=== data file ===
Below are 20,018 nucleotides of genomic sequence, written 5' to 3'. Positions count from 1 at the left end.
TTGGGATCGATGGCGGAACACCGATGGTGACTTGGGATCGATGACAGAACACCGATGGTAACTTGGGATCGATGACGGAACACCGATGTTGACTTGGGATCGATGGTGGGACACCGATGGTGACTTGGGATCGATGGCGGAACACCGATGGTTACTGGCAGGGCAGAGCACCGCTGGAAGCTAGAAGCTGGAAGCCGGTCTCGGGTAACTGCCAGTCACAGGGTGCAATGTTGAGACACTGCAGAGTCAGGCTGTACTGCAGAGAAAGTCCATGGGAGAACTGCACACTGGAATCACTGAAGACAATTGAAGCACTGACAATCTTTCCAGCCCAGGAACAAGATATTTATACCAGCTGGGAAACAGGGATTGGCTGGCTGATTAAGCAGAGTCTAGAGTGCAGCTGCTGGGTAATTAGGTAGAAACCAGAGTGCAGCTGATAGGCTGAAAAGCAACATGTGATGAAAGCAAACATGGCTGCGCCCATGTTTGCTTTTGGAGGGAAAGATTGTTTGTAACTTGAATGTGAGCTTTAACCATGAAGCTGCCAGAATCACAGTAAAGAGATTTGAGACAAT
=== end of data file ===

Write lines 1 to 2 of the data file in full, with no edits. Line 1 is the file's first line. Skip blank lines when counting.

Below are 20,018 nucleotides of genomic sequence, written 5' to 3'. Positions count from 1 at the left end.
TTGGGATCGATGGCGGAACACCGATGGTGACTTGGGATCGATGACAGAACACCGATGGTAACTTGGGATCGATGACGGAACACCGATGTTGACTTGGGATCGATGGTGGGACACCGATGGTGACTTGGGATCGATGGCGGAACACCGATGGTTACTGGCAGGGCAGAGCACCGCTGGAAGCTAGAAGCTGGAAGCCGGTCTCGGGTAACTGCCAGTCACAGGGTGCAATGTTGAGACACTGCAGAGTCAGGCTGTACTGCAGAGAAAGTCCATGGGAGAACTGCACACTGGAATCACTGAAGACAATTGAAGCACTGACAATCTTTCCAGCCCAGGAACAAGATATTTATACCAGCTGGGAAACAGGGATTGGCTGGCTGATTAAGCAGAGTCTAGAGTGCAGCTGCTGGGTAATTAGGTAGAAACCAGAGTGCAGCTGATAGGCTGAAAAGCAACATGTGATGAAAGCAAACATGGCTGCGCCCATGTTTGCTTTTGGAGGGAAAGATTGTTTGTAACTTGAATGTGAGCTTTAACCATGAAGCTGCCAGAATCACAGTAAAGAGATTTGAGACAAT